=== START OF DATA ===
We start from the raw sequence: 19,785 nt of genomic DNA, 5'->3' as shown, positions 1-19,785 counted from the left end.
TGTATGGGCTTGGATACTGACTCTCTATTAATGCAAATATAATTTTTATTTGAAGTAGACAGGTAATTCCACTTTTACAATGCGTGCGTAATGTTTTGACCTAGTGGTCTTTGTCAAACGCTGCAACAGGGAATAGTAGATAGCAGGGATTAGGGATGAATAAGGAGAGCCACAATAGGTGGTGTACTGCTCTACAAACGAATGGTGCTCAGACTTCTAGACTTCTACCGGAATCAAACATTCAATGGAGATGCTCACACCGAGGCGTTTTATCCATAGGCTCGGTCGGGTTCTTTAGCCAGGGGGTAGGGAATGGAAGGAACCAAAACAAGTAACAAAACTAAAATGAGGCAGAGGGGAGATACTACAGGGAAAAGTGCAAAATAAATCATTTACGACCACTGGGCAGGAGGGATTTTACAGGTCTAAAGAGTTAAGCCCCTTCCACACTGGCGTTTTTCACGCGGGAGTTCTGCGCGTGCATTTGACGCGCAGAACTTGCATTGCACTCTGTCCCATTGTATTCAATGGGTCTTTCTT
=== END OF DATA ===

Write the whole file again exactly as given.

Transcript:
We start from the raw sequence: 19,785 nt of genomic DNA, 5'->3' as shown, positions 1-19,785 counted from the left end.
TGTATGGGCTTGGATACTGACTCTCTATTAATGCAAATATAATTTTTATTTGAAGTAGACAGGTAATTCCACTTTTACAATGCGTGCGTAATGTTTTGACCTAGTGGTCTTTGTCAAACGCTGCAACAGGGAATAGTAGATAGCAGGGATTAGGGATGAATAAGGAGAGCCACAATAGGTGGTGTACTGCTCTACAAACGAATGGTGCTCAGACTTCTAGACTTCTACCGGAATCAAACATTCAATGGAGATGCTCACACCGAGGCGTTTTATCCATAGGCTCGGTCGGGTTCTTTAGCCAGGGGGTAGGGAATGGAAGGAACCAAAACAAGTAACAAAACTAAAATGAGGCAGAGGGGAGATACTACAGGGAAAAGTGCAAAATAAATCATTTACGACCACTGGGCAGGAGGGATTTTACAGGTCTAAAGAGTTAAGCCCCTTCCACACTGGCGTTTTTCACGCGGGAGTTCTGCGCGTGCATTTGACGCGCAGAACTTGCATTGCACTCTGTCCCATTGTATTCAATGGGTCTTTCTT